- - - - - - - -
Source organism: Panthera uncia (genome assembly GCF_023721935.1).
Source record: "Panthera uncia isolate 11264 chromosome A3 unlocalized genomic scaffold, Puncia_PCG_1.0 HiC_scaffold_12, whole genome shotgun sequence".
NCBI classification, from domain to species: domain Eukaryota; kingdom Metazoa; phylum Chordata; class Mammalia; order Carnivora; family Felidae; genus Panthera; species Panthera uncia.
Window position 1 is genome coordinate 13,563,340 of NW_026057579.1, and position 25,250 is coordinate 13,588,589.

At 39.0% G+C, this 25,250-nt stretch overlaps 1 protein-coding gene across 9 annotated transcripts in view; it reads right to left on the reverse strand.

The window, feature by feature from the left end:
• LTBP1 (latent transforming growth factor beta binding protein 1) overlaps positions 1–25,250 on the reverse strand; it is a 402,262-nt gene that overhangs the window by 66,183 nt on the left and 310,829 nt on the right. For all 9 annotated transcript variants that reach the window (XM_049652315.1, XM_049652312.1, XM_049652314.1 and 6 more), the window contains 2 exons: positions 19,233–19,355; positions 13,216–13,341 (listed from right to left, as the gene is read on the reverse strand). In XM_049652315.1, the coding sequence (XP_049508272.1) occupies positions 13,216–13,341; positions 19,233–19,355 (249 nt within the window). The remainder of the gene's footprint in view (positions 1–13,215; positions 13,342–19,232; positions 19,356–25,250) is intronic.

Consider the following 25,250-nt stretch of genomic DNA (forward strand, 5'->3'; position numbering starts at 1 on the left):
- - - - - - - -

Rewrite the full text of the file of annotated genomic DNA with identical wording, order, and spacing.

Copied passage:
Source organism: Panthera uncia (genome assembly GCF_023721935.1).
Source record: "Panthera uncia isolate 11264 chromosome A3 unlocalized genomic scaffold, Puncia_PCG_1.0 HiC_scaffold_12, whole genome shotgun sequence".
NCBI classification, from domain to species: domain Eukaryota; kingdom Metazoa; phylum Chordata; class Mammalia; order Carnivora; family Felidae; genus Panthera; species Panthera uncia.
Window position 1 is genome coordinate 13,563,340 of NW_026057579.1, and position 25,250 is coordinate 13,588,589.

At 39.0% G+C, this 25,250-nt stretch overlaps 1 protein-coding gene across 9 annotated transcripts in view; it reads right to left on the reverse strand.

The window, feature by feature from the left end:
• LTBP1 (latent transforming growth factor beta binding protein 1) overlaps positions 1–25,250 on the reverse strand; it is a 402,262-nt gene that overhangs the window by 66,183 nt on the left and 310,829 nt on the right. For all 9 annotated transcript variants that reach the window (XM_049652315.1, XM_049652312.1, XM_049652314.1 and 6 more), the window contains 2 exons: positions 19,233–19,355; positions 13,216–13,341 (listed from right to left, as the gene is read on the reverse strand). In XM_049652315.1, the coding sequence (XP_049508272.1) occupies positions 13,216–13,341; positions 19,233–19,355 (249 nt within the window). The remainder of the gene's footprint in view (positions 1–13,215; positions 13,342–19,232; positions 19,356–25,250) is intronic.

Consider the following 25,250-nt stretch of genomic DNA (forward strand, 5'->3'; position numbering starts at 1 on the left):